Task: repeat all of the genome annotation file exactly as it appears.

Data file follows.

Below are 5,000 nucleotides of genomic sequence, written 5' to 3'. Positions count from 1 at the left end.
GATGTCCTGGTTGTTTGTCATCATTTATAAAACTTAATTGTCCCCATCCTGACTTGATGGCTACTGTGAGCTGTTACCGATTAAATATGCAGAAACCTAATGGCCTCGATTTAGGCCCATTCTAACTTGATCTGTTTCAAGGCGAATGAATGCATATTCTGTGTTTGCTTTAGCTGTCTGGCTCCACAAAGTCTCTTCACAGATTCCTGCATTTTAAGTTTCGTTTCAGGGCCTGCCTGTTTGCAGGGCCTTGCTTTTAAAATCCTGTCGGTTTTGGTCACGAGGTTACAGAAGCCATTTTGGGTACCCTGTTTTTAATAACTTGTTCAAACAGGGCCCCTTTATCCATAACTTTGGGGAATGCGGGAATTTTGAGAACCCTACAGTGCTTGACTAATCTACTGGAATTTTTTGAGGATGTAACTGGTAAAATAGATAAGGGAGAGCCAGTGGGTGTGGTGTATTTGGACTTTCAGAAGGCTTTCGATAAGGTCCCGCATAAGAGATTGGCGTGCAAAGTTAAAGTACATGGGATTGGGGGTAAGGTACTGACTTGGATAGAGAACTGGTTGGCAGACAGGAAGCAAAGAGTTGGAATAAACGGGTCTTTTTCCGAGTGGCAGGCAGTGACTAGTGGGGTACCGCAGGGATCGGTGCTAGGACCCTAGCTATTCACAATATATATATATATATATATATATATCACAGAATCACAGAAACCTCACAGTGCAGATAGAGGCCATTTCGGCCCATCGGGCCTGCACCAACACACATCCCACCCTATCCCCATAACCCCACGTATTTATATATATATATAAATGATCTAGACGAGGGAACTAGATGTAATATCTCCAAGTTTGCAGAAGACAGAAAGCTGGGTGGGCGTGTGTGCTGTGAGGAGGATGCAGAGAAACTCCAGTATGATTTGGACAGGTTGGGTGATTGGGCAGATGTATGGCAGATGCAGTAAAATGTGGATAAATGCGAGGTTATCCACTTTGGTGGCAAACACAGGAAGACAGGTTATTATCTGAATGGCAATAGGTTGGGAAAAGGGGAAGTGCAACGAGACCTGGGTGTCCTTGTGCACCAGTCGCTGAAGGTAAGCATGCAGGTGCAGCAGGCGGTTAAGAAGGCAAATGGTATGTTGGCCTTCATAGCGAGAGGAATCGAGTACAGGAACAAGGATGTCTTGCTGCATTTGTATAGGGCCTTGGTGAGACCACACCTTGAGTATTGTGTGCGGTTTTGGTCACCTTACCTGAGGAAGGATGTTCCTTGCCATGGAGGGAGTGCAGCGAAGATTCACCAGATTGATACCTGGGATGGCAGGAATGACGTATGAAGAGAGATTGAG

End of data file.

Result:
Below are 5,000 nucleotides of genomic sequence, written 5' to 3'. Positions count from 1 at the left end.
GATGTCCTGGTTGTTTGTCATCATTTATAAAACTTAATTGTCCCCATCCTGACTTGATGGCTACTGTGAGCTGTTACCGATTAAATATGCAGAAACCTAATGGCCTCGATTTAGGCCCATTCTAACTTGATCTGTTTCAAGGCGAATGAATGCATATTCTGTGTTTGCTTTAGCTGTCTGGCTCCACAAAGTCTCTTCACAGATTCCTGCATTTTAAGTTTCGTTTCAGGGCCTGCCTGTTTGCAGGGCCTTGCTTTTAAAATCCTGTCGGTTTTGGTCACGAGGTTACAGAAGCCATTTTGGGTACCCTGTTTTTAATAACTTGTTCAAACAGGGCCCCTTTATCCATAACTTTGGGGAATGCGGGAATTTTGAGAACCCTACAGTGCTTGACTAATCTACTGGAATTTTTTGAGGATGTAACTGGTAAAATAGATAAGGGAGAGCCAGTGGGTGTGGTGTATTTGGACTTTCAGAAGGCTTTCGATAAGGTCCCGCATAAGAGATTGGCGTGCAAAGTTAAAGTACATGGGATTGGGGGTAAGGTACTGACTTGGATAGAGAACTGGTTGGCAGACAGGAAGCAAAGAGTTGGAATAAACGGGTCTTTTTCCGAGTGGCAGGCAGTGACTAGTGGGGTACCGCAGGGATCGGTGCTAGGACCCTAGCTATTCACAATATATATATATATATATATATATATCACAGAATCACAGAAACCTCACAGTGCAGATAGAGGCCATTTCGGCCCATCGGGCCTGCACCAACACACATCCCACCCTATCCCCATAACCCCACGTATTTATATATATATATAAATGATCTAGACGAGGGAACTAGATGTAATATCTCCAAGTTTGCAGAAGACAGAAAGCTGGGTGGGCGTGTGTGCTGTGAGGAGGATGCAGAGAAACTCCAGTATGATTTGGACAGGTTGGGTGATTGGGCAGATGTATGGCAGATGCAGTAAAATGTGGATAAATGCGAGGTTATCCACTTTGGTGGCAAACACAGGAAGACAGGTTATTATCTGAATGGCAATAGGTTGGGAAAAGGGGAAGTGCAACGAGACCTGGGTGTCCTTGTGCACCAGTCGCTGAAGGTAAGCATGCAGGTGCAGCAGGCGGTTAAGAAGGCAAATGGTATGTTGGCCTTCATAGCGAGAGGAATCGAGTACAGGAACAAGGATGTCTTGCTGCATTTGTATAGGGCCTTGGTGAGACCACACCTTGAGTATTGTGTGCGGTTTTGGTCACCTTACCTGAGGAAGGATGTTCCTTGCCATGGAGGGAGTGCAGCGAAGATTCACCAGATTGATACCTGGGATGGCAGGAATGACGTATGAAGAGAGATTGAG